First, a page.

Control of whitefly-transmitted viruses in tomato crops relies frequently on intensive chemical applications against the insect vector to reduce virus spread (Lapidot et al., 2014; Rojas et al., 2018; Fiallo-Olivé and Navas-Castillo, 2019). In fact, control of ToCV is mainly based in insecticide applications against whiteflies but has proven largely ineffective (Fiallo-Olivé and Navas-Castillo, 2019). Virus-resistant tomatoes are widely used commercially to effectively reduce the damage caused by TYLCV (Lapidot and Friedmann, 2002; Vidavski et al., 2008). However, although resistance of tomato plants to ToCV infection has been explored with sources from wild tomato relatives localized (García-Cano et al., 2010), no resistant/tolerant commercial tomato cultivar is yet available. Therefore, the recent report of a B. tabaci-resistant tomato line based on the introgression of type IV leaf glandular trichomes bred from the wild tomato S. pimpinellifolium useful to control the persistently transmitted begomovirus TYLCV (Rodríguez-López et al., 2011) offered new possibilities for the control of ToCV infections in tomato crops. Type IV trichomes in tomato are known to have acylsugars in their exudates which have been associated with negative effects on hemipteran pests (Simmons and Gurr, 2005). Nevertheless, the rapid acquisition and inoculation periods characteristic of semipersistent transmission of criniviruses, ToCV among others (Whitfield et al., 2015; Wintermantel, 2016), might compromise the control of this virus using B. tabaci-resistant tomatoes. Moreover, if the antixenosis effect of the resistance trait present in those acylsugar-producing tomato plants (Rodríguez-López et al., 2011) results in higher B. tabaci mobility, an increased ToCV spread might even occur. Therefore, the potential use of B. tabaci-resistant tomatoes to control ToCV spread is still an open question. Here, we provide evidence that support the use of B. tabaci resistance based on trichome production of acylsucroses as a management alternative to reduce ToCV spread during epidemics in tomato crops.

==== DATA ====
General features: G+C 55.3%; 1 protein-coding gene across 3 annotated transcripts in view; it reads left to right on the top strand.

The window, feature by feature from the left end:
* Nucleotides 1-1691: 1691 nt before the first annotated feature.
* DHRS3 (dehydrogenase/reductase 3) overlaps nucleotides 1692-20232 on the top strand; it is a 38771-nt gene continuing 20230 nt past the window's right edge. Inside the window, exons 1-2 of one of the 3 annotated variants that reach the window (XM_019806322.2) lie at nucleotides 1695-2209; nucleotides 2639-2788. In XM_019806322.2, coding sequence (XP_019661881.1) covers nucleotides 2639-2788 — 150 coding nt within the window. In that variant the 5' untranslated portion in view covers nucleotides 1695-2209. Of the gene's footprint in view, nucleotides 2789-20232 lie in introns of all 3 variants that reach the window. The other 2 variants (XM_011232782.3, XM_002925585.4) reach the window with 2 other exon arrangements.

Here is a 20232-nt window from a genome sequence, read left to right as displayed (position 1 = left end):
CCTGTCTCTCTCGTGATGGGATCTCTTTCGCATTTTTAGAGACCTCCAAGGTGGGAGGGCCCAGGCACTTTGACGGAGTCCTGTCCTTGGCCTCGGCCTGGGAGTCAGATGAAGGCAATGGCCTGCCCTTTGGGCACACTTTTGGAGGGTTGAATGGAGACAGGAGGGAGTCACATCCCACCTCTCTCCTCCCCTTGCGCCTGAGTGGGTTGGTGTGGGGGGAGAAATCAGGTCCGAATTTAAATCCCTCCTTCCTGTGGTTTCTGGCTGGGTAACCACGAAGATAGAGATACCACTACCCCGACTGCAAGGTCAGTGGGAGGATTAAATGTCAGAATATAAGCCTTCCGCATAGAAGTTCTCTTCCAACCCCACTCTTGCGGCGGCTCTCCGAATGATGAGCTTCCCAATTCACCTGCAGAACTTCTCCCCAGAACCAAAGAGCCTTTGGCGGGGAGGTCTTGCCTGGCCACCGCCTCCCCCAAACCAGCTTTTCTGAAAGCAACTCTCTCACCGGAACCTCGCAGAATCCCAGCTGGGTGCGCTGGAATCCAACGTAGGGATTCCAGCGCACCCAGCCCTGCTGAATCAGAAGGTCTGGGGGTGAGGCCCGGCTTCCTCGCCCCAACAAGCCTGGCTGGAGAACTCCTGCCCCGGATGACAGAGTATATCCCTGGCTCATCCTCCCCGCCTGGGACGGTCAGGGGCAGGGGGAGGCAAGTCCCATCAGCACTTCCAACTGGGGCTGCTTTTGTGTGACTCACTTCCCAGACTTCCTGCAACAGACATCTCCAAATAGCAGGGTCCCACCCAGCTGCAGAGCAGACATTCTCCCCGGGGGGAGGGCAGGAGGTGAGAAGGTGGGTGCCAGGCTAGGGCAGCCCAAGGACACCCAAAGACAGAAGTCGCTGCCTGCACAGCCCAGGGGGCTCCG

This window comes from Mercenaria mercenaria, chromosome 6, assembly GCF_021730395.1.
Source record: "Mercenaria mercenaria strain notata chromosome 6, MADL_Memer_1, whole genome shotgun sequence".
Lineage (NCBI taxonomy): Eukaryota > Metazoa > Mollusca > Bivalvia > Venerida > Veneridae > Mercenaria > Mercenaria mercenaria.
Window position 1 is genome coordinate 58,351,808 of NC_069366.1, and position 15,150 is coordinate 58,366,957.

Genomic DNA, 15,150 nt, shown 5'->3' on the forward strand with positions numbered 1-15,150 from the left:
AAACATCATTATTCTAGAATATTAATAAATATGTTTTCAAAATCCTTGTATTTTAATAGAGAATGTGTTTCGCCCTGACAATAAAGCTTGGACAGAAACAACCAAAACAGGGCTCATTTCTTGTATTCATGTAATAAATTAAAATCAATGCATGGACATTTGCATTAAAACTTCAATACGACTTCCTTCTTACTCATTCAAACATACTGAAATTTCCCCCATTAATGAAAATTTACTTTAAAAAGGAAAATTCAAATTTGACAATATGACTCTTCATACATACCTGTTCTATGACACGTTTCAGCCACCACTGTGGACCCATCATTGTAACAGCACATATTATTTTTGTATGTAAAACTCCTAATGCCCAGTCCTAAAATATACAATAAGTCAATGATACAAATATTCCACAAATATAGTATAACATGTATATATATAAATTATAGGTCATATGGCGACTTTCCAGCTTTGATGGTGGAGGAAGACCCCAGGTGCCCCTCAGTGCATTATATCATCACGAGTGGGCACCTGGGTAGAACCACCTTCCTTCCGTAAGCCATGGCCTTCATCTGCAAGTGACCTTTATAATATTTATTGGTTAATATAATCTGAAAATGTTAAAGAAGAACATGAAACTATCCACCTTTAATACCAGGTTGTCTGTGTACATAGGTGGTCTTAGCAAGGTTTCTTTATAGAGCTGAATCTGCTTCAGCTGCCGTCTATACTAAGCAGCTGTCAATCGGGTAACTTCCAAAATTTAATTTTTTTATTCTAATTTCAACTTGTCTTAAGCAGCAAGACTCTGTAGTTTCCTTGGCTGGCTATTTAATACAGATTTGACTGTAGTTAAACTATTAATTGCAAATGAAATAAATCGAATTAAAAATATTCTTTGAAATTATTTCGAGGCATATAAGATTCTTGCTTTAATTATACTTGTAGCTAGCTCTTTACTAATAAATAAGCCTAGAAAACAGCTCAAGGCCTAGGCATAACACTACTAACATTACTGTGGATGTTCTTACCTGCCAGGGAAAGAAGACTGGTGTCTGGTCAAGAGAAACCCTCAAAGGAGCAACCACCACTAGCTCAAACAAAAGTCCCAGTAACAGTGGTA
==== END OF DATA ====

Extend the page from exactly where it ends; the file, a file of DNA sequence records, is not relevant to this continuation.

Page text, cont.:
Materials and Methods

Tomato Plants

Two tomato lines were used in this work, the whitefly and virus susceptible tomato cv. Moneymaker and its near-isogenic genotype, the advanced backcross line ABL 14-8. The latter was generated from the initial cross S. lycopersicum cv. Moneymaker (without type IV leaf glandular trichomes) x S. pimpinellifolium accession TO-937 (with type IV leaf glandular trichomes, IHSM-CSIC germplasm collection) (Fernández-Muñoz et al., 2003). Three cycles of combined recurrent crosses toward “Moneymaker” and subsequent selfing steps with selection for high type-IV leaf glandular trichome density and acylsugar production traits were done followed by two additional final selfing steps. Seedlings were individually sown in plastic pots of 12 cm containing a mixture of 50% soil (54% sand, 24% silt, 22% clay), 30% horticultural substrate, 15% coconut-fiber substrate and 5% litonite. Until used, plants were grown within an insect-proof glasshouse under natural lighting with loose temperature control (22–27°C day, 17–20°C night) and supplied weekly with nutrient solution. Experiments were conducted taking into account the plant growth stage because significant difference in acylsucrose production between “Moneymaker” and ABL 14-8 is only achieved after plants reach the 10-leaf growth stage (Rodríguez-López et al., 2011).

Virus Isolates, Whitefly Colony, and Virus Inoculation

ToCV isolate Pl-1-2 was used. This isolate was obtained from a naturally infected tomato plant collected during 1997 in Málaga (southern Spain) from a commercial tomato crop and maintained at IHSM in tomato cv. Moneymaker by periodic transmission with B. tabaci (García-Cano et al., 2010). The infectious clone of isolate [ES:Alm:Pep:99] of the Israel strain of TYLCV (hereafter, TYLCV), has been described elsewhere (Morilla et al., 2005). Virus-free B. tabaci (Mediterranean species) individuals were obtained from a colony originating from individuals collected during field visits in Málaga (Spain) and reared on melon (Cucumis melo L. cv. ANC42, IHSM seedbank collection) plants within wooden cages covered with insect-proof nets, in an insect-proof glasshouse with temperature control (22–27°C day and 17–20°C night) and light supplementation when needed.